Congress is at a familiar crossroads in 2023. Since 1960, elected representatives have acted on the debt ceiling 78 times to avoid default.
As the U.S. breaches its current $31.4 trillion ceiling, the Treasury Department is taking “extraordinary measures” to avoid default. Those measures will help stave off decision-making time until June, but Congress theoretically must lift the borrowing cap by then to continue paying the bills.
But is that practically true? Will the government default on its debt if the ceiling isn’t raised? According to economist James Galbraith, a former executive director of the U.S. Joint Economic Committee, the government legally can’t default, even absent congressional action.
“This is a political show,” Galbraith said. “It’s a bit of a farce, which has been played out many, many times. It’s surprising that people aren’t tired of it or questioning the reality of what they’re saying about it.”
According to Galbraith, the current Lloyd M. Bentsen Jr. Chair in Government/Business Relations at University of Texas at Austin, the Treasury cannot stop payments on any of its legal obligations, “debt ceiling or no debt ceiling.”
“Interest payments are required, Social Security payments are allocated by law, civil service salaries are allocated by law and military expenditures are allocated by law. The laws exist. So you can say, ‘Well, there’s this other law which says they can’t exceed the debt ceiling.’ That’s a bit like saying that you’re holding up the stop sign in the middle of the interstate highway. You can hold it up. That doesn’t mean traffic is going to stop,” he said.
The current debt-ceiling showdown was easily foreseen when Republicans gained control of the House in the midterms, with a vocal minority calling for cuts to Medicare and Social Security in exchange for raising the debt ceiling. But those cuts do not have widespread support within the Republican party.
“Under no circumstances should Republicans vote to cut a single penny from Medicare or Social Security,” former President Donald Trump, who is again running for the executive office in 2024, said in a video message.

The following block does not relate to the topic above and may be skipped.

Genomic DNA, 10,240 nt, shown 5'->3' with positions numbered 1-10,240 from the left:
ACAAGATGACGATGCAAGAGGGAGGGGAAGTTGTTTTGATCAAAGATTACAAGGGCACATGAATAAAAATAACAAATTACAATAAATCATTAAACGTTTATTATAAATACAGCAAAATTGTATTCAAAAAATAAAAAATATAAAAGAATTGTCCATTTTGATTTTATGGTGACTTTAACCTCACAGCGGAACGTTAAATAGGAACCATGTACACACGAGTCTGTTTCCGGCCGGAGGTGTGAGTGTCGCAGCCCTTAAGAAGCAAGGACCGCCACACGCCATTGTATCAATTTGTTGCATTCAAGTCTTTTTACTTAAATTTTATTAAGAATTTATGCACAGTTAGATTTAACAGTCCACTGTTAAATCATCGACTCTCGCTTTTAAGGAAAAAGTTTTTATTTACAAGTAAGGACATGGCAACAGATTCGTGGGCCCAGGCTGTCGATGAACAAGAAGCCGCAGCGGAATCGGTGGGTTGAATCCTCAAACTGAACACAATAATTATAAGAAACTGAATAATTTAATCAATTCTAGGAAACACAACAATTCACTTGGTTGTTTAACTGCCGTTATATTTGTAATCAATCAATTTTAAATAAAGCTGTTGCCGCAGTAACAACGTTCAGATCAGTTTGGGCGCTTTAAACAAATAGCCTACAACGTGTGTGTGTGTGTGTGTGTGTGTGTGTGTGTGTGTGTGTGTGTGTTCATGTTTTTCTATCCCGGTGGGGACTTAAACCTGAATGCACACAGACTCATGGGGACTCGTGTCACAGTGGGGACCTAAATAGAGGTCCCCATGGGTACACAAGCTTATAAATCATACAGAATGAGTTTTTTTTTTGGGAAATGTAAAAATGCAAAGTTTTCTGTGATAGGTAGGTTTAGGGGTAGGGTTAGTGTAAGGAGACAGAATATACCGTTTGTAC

On the flip side, dozens of House Democrats have pitched legislation that would do away with the debt ceiling altogether.
Watch the full interview above for more on Republican and Democratic debt ceiling proposals, along with Galbraith’s take on minting a trillion-dollar coin to pay debts.
SIMONE DEL ROSARIO: There’s no better example of Congress governing from crisis-to-crisis than the debate over raising the debt ceiling.
Remember, raising the debt limit doesn’t authorize new spending, but it does allow the government to continue to borrow to pay its existing financial obligations.
While it makes for great political fodder, Congress has always met the call to avoid default. In fact, since 1960, it’s acted on the debt ceiling 78 times.
Despite hitting the debt limit this time on January 19th, the Treasury has taken “extraordinary measures” to avoid a default. But it’s only temporary.
We’ve got a bunch of options on the table for dealing with the current situation.
Congress can simply raise the debt ceiling. But the more conservative branch of the Republican party, which currently controls the House, is demanding significant spending cuts before raising it.
On the other side, dozens of House Democrats have pitched legislation to do away with the debt ceiling altogether.
Then there is the far-out option that would allow the Treasury to mint a platinum trillion dollar coin.
Let’s dig into it with economist James Galbraith, who previously served as Executive Director of the Joint Economic Committee of Congress and is now Chair of Government and Business Relations at UT Austin.
James, Washington is heading for a showdown, that’s for sure. But what would happen if Congress doesn’t meet its deadline and does default? It’s never happened so we don’t really know.